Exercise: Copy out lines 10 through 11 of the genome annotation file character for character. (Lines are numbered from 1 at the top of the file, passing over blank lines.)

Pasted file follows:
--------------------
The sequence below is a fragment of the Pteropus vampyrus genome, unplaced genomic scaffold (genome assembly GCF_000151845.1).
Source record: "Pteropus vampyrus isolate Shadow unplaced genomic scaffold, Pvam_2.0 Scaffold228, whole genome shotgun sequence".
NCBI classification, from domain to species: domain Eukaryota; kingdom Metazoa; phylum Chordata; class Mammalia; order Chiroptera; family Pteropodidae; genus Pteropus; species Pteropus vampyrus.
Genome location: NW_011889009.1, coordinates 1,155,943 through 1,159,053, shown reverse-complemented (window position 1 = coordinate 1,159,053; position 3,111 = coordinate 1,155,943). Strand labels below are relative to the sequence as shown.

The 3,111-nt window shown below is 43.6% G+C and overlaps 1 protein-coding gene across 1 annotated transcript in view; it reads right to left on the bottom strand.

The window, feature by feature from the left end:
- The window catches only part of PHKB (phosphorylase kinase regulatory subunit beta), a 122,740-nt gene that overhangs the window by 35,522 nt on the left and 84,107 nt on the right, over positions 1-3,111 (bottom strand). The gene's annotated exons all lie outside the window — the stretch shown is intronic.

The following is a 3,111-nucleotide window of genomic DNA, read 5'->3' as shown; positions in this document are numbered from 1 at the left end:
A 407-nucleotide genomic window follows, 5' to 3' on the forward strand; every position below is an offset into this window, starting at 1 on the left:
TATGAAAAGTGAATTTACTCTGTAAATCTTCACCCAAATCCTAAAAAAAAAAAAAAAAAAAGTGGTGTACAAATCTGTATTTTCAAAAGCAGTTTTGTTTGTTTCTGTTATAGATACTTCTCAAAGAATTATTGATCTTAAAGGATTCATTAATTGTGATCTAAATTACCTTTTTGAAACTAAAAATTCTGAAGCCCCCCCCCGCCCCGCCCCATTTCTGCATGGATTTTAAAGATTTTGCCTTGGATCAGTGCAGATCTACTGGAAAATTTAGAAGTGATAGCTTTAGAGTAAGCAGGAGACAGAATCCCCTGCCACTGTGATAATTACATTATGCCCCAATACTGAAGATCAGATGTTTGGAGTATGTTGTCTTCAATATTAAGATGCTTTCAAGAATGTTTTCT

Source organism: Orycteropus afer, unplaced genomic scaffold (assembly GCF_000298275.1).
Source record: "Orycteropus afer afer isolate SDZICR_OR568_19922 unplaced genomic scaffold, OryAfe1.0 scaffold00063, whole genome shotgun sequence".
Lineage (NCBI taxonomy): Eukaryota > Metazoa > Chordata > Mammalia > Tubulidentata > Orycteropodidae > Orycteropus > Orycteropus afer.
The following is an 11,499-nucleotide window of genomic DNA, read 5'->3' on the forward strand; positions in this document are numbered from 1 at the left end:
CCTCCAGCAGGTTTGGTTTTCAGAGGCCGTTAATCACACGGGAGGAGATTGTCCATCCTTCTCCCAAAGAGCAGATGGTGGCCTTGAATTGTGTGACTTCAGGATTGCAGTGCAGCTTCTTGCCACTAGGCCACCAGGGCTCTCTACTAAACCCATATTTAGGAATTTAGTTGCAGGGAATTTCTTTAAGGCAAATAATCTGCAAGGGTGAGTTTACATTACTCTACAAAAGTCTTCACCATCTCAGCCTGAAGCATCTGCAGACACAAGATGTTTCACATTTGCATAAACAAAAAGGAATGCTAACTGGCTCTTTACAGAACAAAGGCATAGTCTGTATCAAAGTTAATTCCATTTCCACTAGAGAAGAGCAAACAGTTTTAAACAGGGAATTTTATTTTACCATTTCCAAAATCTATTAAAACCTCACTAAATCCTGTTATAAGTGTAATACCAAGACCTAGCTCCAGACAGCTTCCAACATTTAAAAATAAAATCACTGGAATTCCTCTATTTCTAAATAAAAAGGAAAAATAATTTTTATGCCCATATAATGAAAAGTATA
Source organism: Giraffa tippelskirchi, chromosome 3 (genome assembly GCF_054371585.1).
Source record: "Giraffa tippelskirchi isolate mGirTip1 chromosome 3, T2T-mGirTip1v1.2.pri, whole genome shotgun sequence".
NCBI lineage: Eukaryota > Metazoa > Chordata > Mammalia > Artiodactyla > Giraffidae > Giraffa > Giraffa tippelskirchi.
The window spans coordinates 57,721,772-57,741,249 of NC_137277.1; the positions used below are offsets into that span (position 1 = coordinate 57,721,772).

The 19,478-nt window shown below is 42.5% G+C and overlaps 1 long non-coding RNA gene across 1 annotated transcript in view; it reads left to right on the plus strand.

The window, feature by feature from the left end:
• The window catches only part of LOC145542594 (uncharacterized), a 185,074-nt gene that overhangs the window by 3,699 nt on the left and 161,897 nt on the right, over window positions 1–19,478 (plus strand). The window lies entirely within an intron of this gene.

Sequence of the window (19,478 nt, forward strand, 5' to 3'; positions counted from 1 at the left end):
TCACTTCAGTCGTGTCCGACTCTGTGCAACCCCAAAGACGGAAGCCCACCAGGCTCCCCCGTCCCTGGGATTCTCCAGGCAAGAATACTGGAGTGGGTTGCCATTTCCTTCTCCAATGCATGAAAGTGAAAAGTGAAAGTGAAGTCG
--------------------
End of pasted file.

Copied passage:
TATGAAAAGTGAATTTACTCTGTAAATCTTCACCCAAATCCTAAAAAAAAAAAAAAAAAAAGTGGTGTACAAATCTGTATTTTCAAAAGCAGTTTTGTTTGTTTCTGTTATAGATACTTCTCAAAGAATTATTGATCTTAAAGGATTCATTAATTGTGATCTAAATTACCTTTTTGAAACTAAAAATTCTGAAGCCCCCCCCCGCCCCGCCCCATTTCTGCATGGATTTTAAAGATTTTGCCTTGGATCAGTGCAGATCTACTGGAAAATTTAGAAGTGATAGCTTTAGAGTAAGCAGGAGACAGAATCCCCTGCCACTGTGATAATTACATTATGCCCCAATACTGAAGATCAGATGTTTGGAGTATGTTGTCTTCAATATTAAGATGCTTTCAAGAATGTTTTCT

Source organism: Orycteropus afer, unplaced genomic scaffold (assembly GCF_000298275.1).